This RACI is still available in the UK from Rother Valley Optics at £145.  I have one and can certainly recommend it.

 

https://www.rotherva...inderscope.html

 

"The Antares Versascope is a very versatile accessory. This is a 10 x 60 crosshair finderscope that doubles up as a small guide scope. A very inexpensive way to either upgrade your current finder or get a guidescope attached easily onto your system.

 

The scope features a 6 point adjusting rings for easy alignment to either your object or a guide star. It also has a synta style base for easy attachment onto a wide range of scopes.

 

It also features a front focuser for easy focusing and a wide field 25mm crosshair eyepiece for easy alignment. The 90 degree prism will correct the view for the right way up images.

 

The rear of the finder has a 1.25" twist lock adaptor for the best hold possible. If you unscrew the adaptor, this will give you a T thread so you can attach guide cameras and other accessories while still being able to focus using the front focuser.

 

The scope also has a built on dew shield to battle dew forming on the front of the lens.

 

This really is a brilliant scope and there is nothing on the market that can touch this. Very versatile and very easy to use.

 

Focal length: 227mm"


Edited by Second Time Around, 26 March 2020 - 01:48 PM.

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#16 epee

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Posted 26 March 2020 - 12:29 PM

You might try loosening, but not removing the screws holding the shoe/base to your scope and truing up the alignment as much as you can.

 

I use both a red-dot and an RACI on my 12" Dob. I like the red-dot for general positioning (those stars look a lot alike in a magnified and limited field) and then use the RACI for bringing the object near the center of the main scope's field.


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#17 c2m2t

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Posted 26 March 2020 - 01:36 PM

Hi Elise!

There are so many subtle nuances to all the finders suggested here. I have experience with all of them. The red dot style, be they telrads, Quik Finder or smaller red dots, are the most advantages to zeroing in quickly on a target. What  really separates them from each other is the viewing angle/position. The low profile finders such as the telrad and the more typical red dots can, for some, be awkward to view since the typical installation is directly on the tube/OTA. This requires you to bring your head up against your tube and usually crank your neck a hard 90 degrees to get your eye behind the finder to view the reticle or red dot. The Quick Finder from Rigel gets the reticle into what I think is a more comfortable viewing position, but some may not like the fact it may protrude too far from the OTA and be in a position that it gets bumped. As mentioned in an earlier message in this topic, one can easily fabricate simple inexpensive holders that can put the finder, whichever that ends up being, in the most advantages position for you. All the red dot/reticle finders discussed here are very light in weight.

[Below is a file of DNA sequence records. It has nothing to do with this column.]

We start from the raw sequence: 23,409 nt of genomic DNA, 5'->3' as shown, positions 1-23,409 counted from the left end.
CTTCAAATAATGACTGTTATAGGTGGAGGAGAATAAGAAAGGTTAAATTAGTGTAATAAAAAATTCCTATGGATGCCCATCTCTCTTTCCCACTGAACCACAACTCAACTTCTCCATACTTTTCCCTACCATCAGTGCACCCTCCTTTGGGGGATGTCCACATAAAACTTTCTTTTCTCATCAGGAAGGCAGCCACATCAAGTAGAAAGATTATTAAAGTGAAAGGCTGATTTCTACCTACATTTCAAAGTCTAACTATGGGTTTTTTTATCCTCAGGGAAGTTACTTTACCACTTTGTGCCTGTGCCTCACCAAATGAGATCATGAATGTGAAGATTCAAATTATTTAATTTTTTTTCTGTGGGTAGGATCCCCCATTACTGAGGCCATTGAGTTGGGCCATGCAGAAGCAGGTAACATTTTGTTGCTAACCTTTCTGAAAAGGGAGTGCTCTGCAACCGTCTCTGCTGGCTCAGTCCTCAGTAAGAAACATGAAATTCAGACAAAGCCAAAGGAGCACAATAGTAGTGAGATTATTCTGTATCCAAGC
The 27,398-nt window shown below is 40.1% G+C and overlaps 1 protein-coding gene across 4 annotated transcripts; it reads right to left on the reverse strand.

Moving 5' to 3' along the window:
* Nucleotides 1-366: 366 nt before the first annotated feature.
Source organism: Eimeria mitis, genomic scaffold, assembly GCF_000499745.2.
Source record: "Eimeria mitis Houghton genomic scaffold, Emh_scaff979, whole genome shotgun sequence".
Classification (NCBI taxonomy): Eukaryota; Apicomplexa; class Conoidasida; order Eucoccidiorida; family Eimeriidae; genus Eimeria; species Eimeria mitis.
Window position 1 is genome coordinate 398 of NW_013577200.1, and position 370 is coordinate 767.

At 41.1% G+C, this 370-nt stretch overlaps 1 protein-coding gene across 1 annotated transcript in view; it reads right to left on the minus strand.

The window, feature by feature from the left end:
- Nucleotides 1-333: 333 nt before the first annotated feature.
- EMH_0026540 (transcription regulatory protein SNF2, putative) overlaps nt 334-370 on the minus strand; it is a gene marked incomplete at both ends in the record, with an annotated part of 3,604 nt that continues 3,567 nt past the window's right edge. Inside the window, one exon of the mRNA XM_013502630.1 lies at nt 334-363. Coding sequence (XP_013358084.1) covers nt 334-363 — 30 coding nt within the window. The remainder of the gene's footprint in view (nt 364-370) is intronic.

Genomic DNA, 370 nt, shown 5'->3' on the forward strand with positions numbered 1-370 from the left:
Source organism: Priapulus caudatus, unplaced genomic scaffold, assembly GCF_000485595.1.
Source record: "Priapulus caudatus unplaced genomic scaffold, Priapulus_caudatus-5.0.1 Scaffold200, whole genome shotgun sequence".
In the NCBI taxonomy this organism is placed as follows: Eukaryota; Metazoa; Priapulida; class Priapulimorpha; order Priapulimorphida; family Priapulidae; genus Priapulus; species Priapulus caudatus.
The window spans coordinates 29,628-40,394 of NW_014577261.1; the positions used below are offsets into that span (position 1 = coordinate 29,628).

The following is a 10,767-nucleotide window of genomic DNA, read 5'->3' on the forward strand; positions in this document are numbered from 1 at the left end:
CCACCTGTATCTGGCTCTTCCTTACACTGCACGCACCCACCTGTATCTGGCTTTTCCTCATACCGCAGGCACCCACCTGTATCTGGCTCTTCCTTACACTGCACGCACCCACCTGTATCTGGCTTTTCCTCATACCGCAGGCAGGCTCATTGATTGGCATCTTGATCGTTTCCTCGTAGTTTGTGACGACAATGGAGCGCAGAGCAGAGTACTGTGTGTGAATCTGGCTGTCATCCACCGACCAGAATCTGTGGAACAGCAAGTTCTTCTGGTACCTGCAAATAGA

I guess what I am trying to say is, observing is a very personal endeavor and finding out what works best for you is key to a long enjoyment of the activity. If there is a chance to kick tires with someone else's equipment, do it. I did not have that opportunity, so I have made most of the mistakes. grin.gif  

 

I hope I have not confused the issue for you!

 

Best regards, Chris.


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#18 Eliserpens

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Posted 26 March 2020 - 01:45 PM

It's still available in the UK from Rother Valley Optics at £145.  I have one and can certainly recommend it.

 

https://www.rotherva...inderscope.html

 

"The Antares Versascope is a very versatile accessory. This is a 10 x 60 crosshair finderscope that doubles up as a small guide scope. A very inexpensive way to either upgrade your current finder or get a guidescope attached easily onto your system.

 

The scope features a 6 point adjusting rings for easy alignment to either your object or a guide star. It also has a synta style base for easy attachment onto a wide range of scopes.

 

It also features a front focuser for easy focusing and a wide field 25mm crosshair eyepiece for easy alignment. The 90 degree prism will correct the view for the right way up images.

 

The rear of the finder has a 1.25" twist lock adaptor for the best hold possible. If you unscrew the adaptor, this will give you a T thread so you can attach guide cameras and other accessories while still being able to focus using the front focuser.

 

The scope also has a built on dew shield to battle dew forming on the front of the lens.